Section: New Results
Applications
Advanced automatic control for SBRs
Participants : Jérôme Harmand, Djalel Mazouni, Alain Rapaport.
Within the framework of former European project EOLI, a SBR pilot has been designed at INRA Narbonne, treating both the organic carbon and nitrogen (PhD thesis of Djalel Mazouni). To do so, two different operating conditions are needed: one aerated period (also called the "aerobic phase") and one without aeration (also called the "anoxic phase"). Depending on the initial concentrations of the different components (biomasses and substrates), the objective is to find the best switching instants (from the aerobic phase to the anoxic one or conversely from the anoxic phase to the aerobic one) such that the total reaction time is minimized. Because several components and biological reactions are simultaneously present in the different reaction phases, the optimal solution is not obvious and has required a rigorous mathematical analysis. A complete attainability study and the determination of the optimal switchings have been achieved, with the help of Maximum Principle. A synthesis of the work realized within the PhD thesis of D. Mazouni is to be published [Oops!] while, in collaboration with our Chilean colleagues at the CMM (cf. Section 8.1.2 ), we try to extend these results in order to take into account for the oxygen, giving to our results much more realism [Oops!] .
Observers for determining the major species
Participants : Maxime Dumont, Jérôme Harmand, Alain Rapaport.
The use of molecular fingerprinting techniques is about to induce major changes in the modeling of bioprocesses. Indeed, under the condition that the ecosystem under interest is dominated by a limited number of species (for instance, it is typically the case in the nitrification process), it becomes possible to monitor the relative abundances of the major species. Viewed as real new sensors, the use of these data pose new problems to modelers : they can be used either as new inputs into models or as data useful to design and validate new ecological models. Among interesting problems for dynamical systems theory, one finds the need for new observers that are needed to recover a number of unmeasured variables of these new models of complex systems. These observers are tunable and insensitive to model uncertainty while allowing us to classify  in terms of function  the major species which can be observed through molecular techniques. These molecular tools together with these new observers give insights to ecological problems of interest for wastewater treatment technology.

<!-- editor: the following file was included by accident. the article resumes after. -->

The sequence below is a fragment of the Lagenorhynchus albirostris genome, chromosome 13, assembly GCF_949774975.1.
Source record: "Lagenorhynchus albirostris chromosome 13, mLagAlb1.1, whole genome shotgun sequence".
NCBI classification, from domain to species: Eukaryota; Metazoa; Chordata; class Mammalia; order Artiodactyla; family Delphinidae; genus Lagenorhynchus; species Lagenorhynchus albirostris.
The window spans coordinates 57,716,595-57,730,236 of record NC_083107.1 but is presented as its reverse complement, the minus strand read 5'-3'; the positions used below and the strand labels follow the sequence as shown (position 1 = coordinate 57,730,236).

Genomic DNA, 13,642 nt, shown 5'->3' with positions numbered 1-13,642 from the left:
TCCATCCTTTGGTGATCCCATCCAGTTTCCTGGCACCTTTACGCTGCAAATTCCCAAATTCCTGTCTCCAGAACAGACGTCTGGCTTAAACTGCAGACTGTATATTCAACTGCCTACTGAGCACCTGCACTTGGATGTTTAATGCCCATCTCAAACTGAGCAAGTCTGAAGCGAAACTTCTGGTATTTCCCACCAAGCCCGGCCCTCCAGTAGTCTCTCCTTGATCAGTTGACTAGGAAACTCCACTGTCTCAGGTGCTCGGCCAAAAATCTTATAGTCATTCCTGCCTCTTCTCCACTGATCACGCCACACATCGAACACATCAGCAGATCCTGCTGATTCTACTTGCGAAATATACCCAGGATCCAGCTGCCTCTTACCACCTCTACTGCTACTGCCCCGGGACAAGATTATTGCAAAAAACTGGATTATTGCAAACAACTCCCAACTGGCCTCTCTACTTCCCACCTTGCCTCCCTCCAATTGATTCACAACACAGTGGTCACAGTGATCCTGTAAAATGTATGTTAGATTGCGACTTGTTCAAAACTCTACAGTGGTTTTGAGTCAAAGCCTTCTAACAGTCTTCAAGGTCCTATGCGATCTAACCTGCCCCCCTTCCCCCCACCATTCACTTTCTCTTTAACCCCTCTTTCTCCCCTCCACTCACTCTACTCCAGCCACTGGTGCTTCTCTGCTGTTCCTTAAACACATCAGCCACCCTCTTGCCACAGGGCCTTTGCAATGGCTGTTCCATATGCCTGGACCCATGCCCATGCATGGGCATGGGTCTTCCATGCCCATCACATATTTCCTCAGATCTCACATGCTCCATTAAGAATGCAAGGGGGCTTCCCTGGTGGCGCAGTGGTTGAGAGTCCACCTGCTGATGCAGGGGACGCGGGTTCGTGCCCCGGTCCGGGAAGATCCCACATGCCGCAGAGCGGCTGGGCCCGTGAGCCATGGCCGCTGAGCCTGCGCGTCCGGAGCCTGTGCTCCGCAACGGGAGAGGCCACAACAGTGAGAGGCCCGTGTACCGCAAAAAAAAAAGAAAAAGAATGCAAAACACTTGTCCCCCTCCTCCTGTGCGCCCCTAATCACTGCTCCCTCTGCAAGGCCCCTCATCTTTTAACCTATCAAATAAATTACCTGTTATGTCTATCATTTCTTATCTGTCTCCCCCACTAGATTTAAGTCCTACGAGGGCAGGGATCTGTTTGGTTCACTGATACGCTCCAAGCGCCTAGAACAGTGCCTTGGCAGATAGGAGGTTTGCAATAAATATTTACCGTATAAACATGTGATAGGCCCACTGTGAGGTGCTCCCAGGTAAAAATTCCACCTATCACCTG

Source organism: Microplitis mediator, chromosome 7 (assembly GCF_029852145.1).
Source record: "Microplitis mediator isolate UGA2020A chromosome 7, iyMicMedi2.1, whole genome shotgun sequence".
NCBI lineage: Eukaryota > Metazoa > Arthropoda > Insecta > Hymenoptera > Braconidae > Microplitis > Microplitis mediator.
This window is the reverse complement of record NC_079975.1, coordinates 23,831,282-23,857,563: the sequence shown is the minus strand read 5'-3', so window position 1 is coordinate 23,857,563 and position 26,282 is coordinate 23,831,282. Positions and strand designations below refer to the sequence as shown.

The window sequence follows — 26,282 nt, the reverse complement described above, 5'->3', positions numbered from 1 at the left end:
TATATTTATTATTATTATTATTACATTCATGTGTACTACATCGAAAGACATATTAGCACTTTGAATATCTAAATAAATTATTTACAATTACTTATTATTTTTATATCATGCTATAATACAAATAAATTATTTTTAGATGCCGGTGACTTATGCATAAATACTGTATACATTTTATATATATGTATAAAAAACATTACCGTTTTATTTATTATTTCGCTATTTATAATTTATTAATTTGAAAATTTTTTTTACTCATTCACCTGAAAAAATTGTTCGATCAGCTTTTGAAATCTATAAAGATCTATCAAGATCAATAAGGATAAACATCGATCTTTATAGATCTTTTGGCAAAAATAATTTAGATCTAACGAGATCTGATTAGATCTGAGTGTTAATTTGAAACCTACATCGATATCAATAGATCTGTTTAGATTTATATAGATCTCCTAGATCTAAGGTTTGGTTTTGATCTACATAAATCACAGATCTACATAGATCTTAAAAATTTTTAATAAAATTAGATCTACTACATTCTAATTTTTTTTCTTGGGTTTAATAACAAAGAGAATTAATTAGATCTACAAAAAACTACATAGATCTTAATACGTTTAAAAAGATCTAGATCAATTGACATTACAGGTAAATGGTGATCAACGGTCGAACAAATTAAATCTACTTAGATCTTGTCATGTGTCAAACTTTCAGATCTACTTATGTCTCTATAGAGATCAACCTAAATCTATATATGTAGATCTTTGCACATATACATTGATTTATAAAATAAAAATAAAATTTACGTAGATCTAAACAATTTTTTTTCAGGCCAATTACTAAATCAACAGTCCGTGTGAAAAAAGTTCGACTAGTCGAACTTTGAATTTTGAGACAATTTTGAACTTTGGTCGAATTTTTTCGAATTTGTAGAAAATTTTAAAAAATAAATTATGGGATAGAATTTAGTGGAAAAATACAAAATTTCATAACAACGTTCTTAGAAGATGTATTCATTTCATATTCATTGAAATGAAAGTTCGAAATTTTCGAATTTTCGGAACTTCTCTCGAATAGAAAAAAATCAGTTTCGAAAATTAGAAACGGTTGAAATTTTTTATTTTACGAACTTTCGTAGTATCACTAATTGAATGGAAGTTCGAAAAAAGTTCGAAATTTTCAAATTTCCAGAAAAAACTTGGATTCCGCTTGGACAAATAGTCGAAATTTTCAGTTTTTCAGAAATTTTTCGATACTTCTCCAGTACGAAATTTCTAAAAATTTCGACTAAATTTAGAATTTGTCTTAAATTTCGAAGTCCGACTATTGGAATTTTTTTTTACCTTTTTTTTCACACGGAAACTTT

Physical bases of densitydependence in the chemostat
Participants : Bart Haegeman, Jérôme Harmand, Claude Lobry, Nabil Mabrouk, Alain Rapaport.
The flocculation process is of major importance in wastewater treatment plants. On one hand, the presence of flocks limits the access of the biomass to the substrate. On the other hand, flock formation permits the separation of the biomass from the effluent by clarification. We proposed an effective way to include flocculation in existing models [Oops!] , [Oops!] , and showed that under certain conditions, this leads to a densitydependent growth function. This establishes the link between the limited access to the substrate inside the flocks, and the growth characteristics of the biomass on the level of the bioreactor.
Modeling and inferring of ecological and environmental dynamics
Participants : Fabien Campillo, Nicolas Desassis.
As mentioned in Section 4.6 , most of ecological and environmental data could be treated in a batch way. We could therefore make use of iterative inference techniques (nonsequential), as the Markov Chain Monte Carlo (MCMC), as well as noniterative methods (sequential), like sequential Monte Carlo (SMC). In the last case, the data are scanned only once, while in the first one, they are scanned as many times as needed for convergence. Thus, in the MCMC methods, the issues of convergence and convergence criterion are crucial.
Both MCMC and SMC methods can exploit the hierarchical structure of the distribution law of the underlying dynamic system; this structure is derived from the Markovian modeling approach (see Section 4.6 ).
We have investigated two different possibilities:

The nonsequential approach  We propose to run many interacting MCMC's in parallel. Each chain independently proposes candidates to all others chains: this induces a mixing effect that improves the convergence properties of the global MCMC [Oops!] .

The sequential approach  SMC scans sequentially the data through a prediction/correction updating process. The prediction step can be improved considerably by using a few iterations of MCMC, see [Oops!] for details.
This work is part of an INRIA Cooperative Research Initiative (see Section 8.3 ), of the SARIMA program (see Section 8.1.1 ) and is done in collaboration with CIRAD Montpellier (“Dynamics of Natural Forests” unit) and the University of Fianarantsoa in Madagascar.